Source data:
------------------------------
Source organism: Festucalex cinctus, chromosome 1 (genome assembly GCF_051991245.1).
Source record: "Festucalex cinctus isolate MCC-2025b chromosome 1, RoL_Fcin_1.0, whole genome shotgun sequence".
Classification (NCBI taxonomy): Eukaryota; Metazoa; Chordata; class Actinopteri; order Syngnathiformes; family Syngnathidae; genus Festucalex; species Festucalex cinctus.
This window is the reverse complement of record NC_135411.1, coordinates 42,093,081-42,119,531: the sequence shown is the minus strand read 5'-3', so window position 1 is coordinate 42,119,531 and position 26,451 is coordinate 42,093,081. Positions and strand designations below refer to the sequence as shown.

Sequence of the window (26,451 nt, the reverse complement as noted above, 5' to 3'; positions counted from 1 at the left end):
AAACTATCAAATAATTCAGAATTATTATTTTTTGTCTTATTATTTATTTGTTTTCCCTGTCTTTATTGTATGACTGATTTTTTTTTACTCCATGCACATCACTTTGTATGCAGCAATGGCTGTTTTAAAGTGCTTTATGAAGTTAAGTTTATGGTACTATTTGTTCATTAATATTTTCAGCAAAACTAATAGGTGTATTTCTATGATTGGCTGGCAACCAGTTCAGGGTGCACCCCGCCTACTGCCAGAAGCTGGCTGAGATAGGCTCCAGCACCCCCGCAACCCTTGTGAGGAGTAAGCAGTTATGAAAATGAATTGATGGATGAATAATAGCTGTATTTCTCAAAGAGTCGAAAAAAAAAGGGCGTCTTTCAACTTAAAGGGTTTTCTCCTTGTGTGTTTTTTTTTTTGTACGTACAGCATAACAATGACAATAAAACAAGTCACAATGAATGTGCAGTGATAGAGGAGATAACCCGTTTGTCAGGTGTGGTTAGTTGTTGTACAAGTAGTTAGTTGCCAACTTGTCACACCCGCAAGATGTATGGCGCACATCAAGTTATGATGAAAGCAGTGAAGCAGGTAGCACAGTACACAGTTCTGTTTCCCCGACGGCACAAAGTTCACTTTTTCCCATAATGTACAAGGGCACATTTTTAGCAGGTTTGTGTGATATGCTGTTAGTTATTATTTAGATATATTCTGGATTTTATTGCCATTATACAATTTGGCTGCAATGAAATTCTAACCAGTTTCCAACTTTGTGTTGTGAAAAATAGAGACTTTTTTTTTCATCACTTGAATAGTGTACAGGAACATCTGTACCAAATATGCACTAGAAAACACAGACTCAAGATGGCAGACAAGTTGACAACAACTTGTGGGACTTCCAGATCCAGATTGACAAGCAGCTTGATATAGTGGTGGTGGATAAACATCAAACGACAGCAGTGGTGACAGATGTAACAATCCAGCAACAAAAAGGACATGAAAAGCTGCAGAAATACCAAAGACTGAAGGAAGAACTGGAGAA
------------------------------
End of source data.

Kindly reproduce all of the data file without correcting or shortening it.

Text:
Source organism: Festucalex cinctus, chromosome 1 (genome assembly GCF_051991245.1).
Source record: "Festucalex cinctus isolate MCC-2025b chromosome 1, RoL_Fcin_1.0, whole genome shotgun sequence".
Classification (NCBI taxonomy): Eukaryota; Metazoa; Chordata; class Actinopteri; order Syngnathiformes; family Syngnathidae; genus Festucalex; species Festucalex cinctus.
This window is the reverse complement of record NC_135411.1, coordinates 42,093,081-42,119,531: the sequence shown is the minus strand read 5'-3', so window position 1 is coordinate 42,119,531 and position 26,451 is coordinate 42,093,081. Positions and strand designations below refer to the sequence as shown.

Sequence of the window (26,451 nt, the reverse complement as noted above, 5' to 3'; positions counted from 1 at the left end):
AAACTATCAAATAATTCAGAATTATTATTTTTTGTCTTATTATTTATTTGTTTTCCCTGTCTTTATTGTATGACTGATTTTTTTTTACTCCATGCACATCACTTTGTATGCAGCAATGGCTGTTTTAAAGTGCTTTATGAAGTTAAGTTTATGGTACTATTTGTTCATTAATATTTTCAGCAAAACTAATAGGTGTATTTCTATGATTGGCTGGCAACCAGTTCAGGGTGCACCCCGCCTACTGCCAGAAGCTGGCTGAGATAGGCTCCAGCACCCCCGCAACCCTTGTGAGGAGTAAGCAGTTATGAAAATGAATTGATGGATGAATAATAGCTGTATTTCTCAAAGAGTCGAAAAAAAAAGGGCGTCTTTCAACTTAAAGGGTTTTCTCCTTGTGTGTTTTTTTTTTTGTACGTACAGCATAACAATGACAATAAAACAAGTCACAATGAATGTGCAGTGATAGAGGAGATAACCCGTTTGTCAGGTGTGGTTAGTTGTTGTACAAGTAGTTAGTTGCCAACTTGTCACACCCGCAAGATGTATGGCGCACATCAAGTTATGATGAAAGCAGTGAAGCAGGTAGCACAGTACACAGTTCTGTTTCCCCGACGGCACAAAGTTCACTTTTTCCCATAATGTACAAGGGCACATTTTTAGCAGGTTTGTGTGATATGCTGTTAGTTATTATTTAGATATATTCTGGATTTTATTGCCATTATACAATTTGGCTGCAATGAAATTCTAACCAGTTTCCAACTTTGTGTTGTGAAAAATAGAGACTTTTTTTTTCATCACTTGAATAGTGTACAGGAACATCTGTACCAAATATGCACTAGAAAACACAGACTCAAGATGGCAGACAAGTTGACAACAACTTGTGGGACTTCCAGATCCAGATTGACAAGCAGCTTGATATAGTGGTGGTGGATAAACATCAAACGACAGCAGTGGTGACAGATGTAACAATCCAGCAACAAAAAGGACATGAAAAGCTGCAGAAATACCAAAGACTGAAGGAAGAACTGGAGAA